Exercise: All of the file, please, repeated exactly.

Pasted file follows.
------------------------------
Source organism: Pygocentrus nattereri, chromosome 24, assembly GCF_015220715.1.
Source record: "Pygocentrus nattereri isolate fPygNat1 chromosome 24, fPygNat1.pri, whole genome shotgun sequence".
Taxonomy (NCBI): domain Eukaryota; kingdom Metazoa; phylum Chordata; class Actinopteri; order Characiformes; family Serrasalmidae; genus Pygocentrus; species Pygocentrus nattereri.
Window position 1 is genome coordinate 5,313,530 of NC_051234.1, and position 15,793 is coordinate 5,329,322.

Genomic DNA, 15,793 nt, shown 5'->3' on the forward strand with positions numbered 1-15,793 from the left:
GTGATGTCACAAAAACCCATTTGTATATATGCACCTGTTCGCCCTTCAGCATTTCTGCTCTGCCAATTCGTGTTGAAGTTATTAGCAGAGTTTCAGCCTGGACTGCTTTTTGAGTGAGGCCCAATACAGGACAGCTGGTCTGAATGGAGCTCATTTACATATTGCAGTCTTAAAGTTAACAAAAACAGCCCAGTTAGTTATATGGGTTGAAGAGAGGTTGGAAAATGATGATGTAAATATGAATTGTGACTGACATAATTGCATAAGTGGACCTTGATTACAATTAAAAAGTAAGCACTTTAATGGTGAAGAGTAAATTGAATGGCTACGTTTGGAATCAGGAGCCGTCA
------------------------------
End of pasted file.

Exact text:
Source organism: Pygocentrus nattereri, chromosome 24, assembly GCF_015220715.1.
Source record: "Pygocentrus nattereri isolate fPygNat1 chromosome 24, fPygNat1.pri, whole genome shotgun sequence".
Taxonomy (NCBI): domain Eukaryota; kingdom Metazoa; phylum Chordata; class Actinopteri; order Characiformes; family Serrasalmidae; genus Pygocentrus; species Pygocentrus nattereri.
Window position 1 is genome coordinate 5,313,530 of NC_051234.1, and position 15,793 is coordinate 5,329,322.

Genomic DNA, 15,793 nt, shown 5'->3' on the forward strand with positions numbered 1-15,793 from the left:
GTGATGTCACAAAAACCCATTTGTATATATGCACCTGTTCGCCCTTCAGCATTTCTGCTCTGCCAATTCGTGTTGAAGTTATTAGCAGAGTTTCAGCCTGGACTGCTTTTTGAGTGAGGCCCAATACAGGACAGCTGGTCTGAATGGAGCTCATTTACATATTGCAGTCTTAAAGTTAACAAAAACAGCCCAGTTAGTTATATGGGTTGAAGAGAGGTTGGAAAATGATGATGTAAATATGAATTGTGACTGACATAATTGCATAAGTGGACCTTGATTACAATTAAAAAGTAAGCACTTTAATGGTGAAGAGTAAATTGAATGGCTACGTTTGGAATCAGGAGCCGTCA